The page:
Develop more powerful spreadsheets in Excel by getting to grips with functions and formulae
ormulas lie at the heart of everything you do in Microsoft Excel. They turn a blank worksheet into a powerful document capable of calculating just about any figure you need or want.
A formula can contain anything from a basic calculation such as 2+2 to encompass the contents of specific cells. While a formula is pretty simple, Excel also boasts a large number of functions - predefined formulas that let you tap into Excel's power without leaving you confused.
All formulas are preceded by an equals sign (=). Once you type = into a cell, Excel understands that you'll be entering a formula. If you're performing multiple mathematical operations within a formula - for example, adding two figures and then multiplying a third - the multiplication and division are performed before any addition or subtraction. So, if you type =1+2*5 expecting the result to be 15, you'll be disappointed; Excel will multiply 5 by 2 before adding 1.
You can fix this problem by using brackets to indicate that you want the calculation within those brackets performed before anything else, so to get 15 you'd merely type =(1+2)*5.
You can replace numbers in your formulas with cell references like A1, B2 and so on. Type =A1+A2 into cell A3 and it will add up whichever numbers you've entered into cells A1 and A2.
You can use the mouse if you so prefer: type = into the cell you wish the result to appear in, then click the first cell you want to add, press the plus, minus, multiply or divide key, click the next cell and carry on until you're done, pressing [Enter] to finish. If your cells are scattered all over your workbook, you can scroll away from the active cell - it will remain selected until you press the appropriate mathematical key.
You can also reference cells in other worksheets in your workbook too: simply prefix the cell reference with Sheet2! or whatever the sheet name is. For example, to add up cells A1 from Sheet1 and Sheet2 in cell A2 of Sheet1, type =A1+Sheet2!A1, or follow the instructions above, switching sheets and selecting the cell you wish from your second sheet before returning to the original sheet and pressing [Enter].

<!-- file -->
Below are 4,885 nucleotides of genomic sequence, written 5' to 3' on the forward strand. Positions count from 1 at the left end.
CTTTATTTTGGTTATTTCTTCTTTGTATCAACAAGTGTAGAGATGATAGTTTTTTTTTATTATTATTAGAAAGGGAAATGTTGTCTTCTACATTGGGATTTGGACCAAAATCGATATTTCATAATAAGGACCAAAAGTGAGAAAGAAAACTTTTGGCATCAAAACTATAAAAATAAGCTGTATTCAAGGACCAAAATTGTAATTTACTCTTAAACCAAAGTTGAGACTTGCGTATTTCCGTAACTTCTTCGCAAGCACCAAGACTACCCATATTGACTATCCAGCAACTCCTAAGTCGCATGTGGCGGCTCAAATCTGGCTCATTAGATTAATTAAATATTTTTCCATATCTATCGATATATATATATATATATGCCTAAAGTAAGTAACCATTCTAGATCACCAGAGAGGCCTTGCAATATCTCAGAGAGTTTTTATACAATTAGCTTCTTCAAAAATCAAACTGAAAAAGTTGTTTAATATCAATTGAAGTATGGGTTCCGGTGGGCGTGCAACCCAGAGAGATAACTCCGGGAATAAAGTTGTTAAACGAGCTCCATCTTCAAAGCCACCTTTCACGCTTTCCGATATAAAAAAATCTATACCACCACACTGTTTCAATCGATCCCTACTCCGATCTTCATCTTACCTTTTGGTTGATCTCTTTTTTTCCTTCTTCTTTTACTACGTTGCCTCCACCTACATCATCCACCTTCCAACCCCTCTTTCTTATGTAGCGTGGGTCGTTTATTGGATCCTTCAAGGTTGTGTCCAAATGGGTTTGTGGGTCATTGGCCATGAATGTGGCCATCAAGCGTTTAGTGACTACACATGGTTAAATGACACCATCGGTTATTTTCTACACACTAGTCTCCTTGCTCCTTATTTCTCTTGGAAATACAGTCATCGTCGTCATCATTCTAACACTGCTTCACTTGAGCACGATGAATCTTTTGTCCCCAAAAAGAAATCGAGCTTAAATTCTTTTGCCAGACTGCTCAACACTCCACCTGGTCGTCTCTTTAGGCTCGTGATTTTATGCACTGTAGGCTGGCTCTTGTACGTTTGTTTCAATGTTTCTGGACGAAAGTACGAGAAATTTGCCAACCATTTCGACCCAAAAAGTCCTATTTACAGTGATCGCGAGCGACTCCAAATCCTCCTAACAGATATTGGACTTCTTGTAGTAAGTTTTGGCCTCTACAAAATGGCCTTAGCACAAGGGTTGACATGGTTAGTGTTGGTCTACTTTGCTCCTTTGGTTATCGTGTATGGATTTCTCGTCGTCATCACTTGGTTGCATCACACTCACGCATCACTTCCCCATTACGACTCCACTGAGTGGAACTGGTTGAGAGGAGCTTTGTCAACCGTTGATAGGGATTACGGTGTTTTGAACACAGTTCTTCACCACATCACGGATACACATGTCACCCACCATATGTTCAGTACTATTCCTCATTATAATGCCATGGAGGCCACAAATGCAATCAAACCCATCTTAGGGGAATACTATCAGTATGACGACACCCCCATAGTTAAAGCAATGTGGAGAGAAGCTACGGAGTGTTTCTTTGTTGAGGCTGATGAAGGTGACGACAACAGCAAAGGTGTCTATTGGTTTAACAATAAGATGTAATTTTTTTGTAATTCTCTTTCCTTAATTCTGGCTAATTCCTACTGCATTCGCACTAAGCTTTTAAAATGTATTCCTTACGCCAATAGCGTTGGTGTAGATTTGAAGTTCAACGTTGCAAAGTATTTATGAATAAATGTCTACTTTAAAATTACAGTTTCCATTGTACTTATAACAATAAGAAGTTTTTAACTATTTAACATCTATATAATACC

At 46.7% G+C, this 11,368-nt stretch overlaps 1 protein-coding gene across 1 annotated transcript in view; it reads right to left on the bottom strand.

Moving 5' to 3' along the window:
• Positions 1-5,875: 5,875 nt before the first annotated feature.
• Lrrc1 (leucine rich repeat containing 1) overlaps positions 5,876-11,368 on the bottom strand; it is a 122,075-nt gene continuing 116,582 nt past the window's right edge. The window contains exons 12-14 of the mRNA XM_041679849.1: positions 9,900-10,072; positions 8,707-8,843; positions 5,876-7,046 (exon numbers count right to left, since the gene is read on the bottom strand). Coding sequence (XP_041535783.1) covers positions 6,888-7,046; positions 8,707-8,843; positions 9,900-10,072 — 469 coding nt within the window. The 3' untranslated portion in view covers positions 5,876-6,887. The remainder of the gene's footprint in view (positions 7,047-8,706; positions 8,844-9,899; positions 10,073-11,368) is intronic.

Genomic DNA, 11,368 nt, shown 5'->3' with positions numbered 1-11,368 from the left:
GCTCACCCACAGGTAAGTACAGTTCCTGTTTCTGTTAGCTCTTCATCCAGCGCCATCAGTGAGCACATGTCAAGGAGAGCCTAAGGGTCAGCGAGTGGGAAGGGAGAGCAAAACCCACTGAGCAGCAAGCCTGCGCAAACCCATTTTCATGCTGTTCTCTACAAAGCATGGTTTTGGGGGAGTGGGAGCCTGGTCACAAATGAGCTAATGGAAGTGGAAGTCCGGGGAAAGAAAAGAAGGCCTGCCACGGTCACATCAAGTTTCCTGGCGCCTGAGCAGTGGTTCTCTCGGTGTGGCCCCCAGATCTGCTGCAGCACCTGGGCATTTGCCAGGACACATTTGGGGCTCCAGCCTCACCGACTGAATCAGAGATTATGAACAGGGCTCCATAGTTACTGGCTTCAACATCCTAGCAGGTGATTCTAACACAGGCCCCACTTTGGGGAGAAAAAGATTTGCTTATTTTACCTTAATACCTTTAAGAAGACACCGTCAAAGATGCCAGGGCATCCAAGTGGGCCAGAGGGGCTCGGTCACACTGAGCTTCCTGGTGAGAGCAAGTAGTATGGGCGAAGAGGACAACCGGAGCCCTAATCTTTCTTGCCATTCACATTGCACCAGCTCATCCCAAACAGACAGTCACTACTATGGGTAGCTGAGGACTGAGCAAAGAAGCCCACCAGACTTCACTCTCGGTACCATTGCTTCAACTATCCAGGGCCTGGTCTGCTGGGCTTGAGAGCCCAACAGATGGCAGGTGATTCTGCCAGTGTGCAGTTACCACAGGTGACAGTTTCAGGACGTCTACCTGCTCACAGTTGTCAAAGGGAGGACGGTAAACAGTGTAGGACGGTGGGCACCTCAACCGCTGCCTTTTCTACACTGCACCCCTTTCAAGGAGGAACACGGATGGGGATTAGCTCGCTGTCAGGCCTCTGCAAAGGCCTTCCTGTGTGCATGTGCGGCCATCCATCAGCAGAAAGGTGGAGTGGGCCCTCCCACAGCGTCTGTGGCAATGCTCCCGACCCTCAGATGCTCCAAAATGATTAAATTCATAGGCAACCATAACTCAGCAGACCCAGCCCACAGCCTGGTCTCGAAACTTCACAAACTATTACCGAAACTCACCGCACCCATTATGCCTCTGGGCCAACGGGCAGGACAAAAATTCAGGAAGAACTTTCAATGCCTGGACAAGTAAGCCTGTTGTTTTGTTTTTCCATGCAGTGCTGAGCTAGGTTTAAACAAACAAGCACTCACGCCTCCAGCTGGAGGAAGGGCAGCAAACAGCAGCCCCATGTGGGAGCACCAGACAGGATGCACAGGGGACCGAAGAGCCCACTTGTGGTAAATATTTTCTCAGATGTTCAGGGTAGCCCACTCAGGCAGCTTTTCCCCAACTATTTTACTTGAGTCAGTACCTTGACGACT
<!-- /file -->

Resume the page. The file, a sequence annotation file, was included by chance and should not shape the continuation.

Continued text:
By default, cell references are relative - to find out what this means, and how to make them absolute, read on.
Name cells and formulas for easy reference
1. DEFINE USING SELECTED CELLS
Select the cell or group of cells you wish to name. Now type a suitable name into the Name box (to the left of the fx box) - cells can be named with a mixture of letters and numbers, plus the backslash (\) and underscore (_) characters, but must not begin with a number. Once entered, the name will be assigned an absolute cell reference that includes the sheet name - for example, Sheet1!$A$1.
2. DEFINE USING EXISTING LABELS
You can also define names using existing text labels. Select Insert > Name > Define and you can use text from adjacent cells to define cell and range names. Should you wish to edit or remove existing names, do so from the same dialogue.
3. CREATE NAMES FROM SCRATCH
You can even create names from scratch - perfect for creating custom formulas with relative or absolute references. Just type the formula into the Refers to: box, give it a suitable name and click OK. To use the formula, type =name into the cell in question, replacing 'name' with your formula's name.
Absolute versus relative
By default, all formulas in Excel are relative. That means they refer to the cells around them, and if you move or copy the formula to another cell, it'll change to reflect the cells around its new position. For example, you create the following formula in cell A5: =SUM(A1:A4). If you were to copy cell A5 and paste it into cell B5, its formula would change to =SUM(B1:B4). Move it to cell C8, and it changes to =SUM(C4:C7).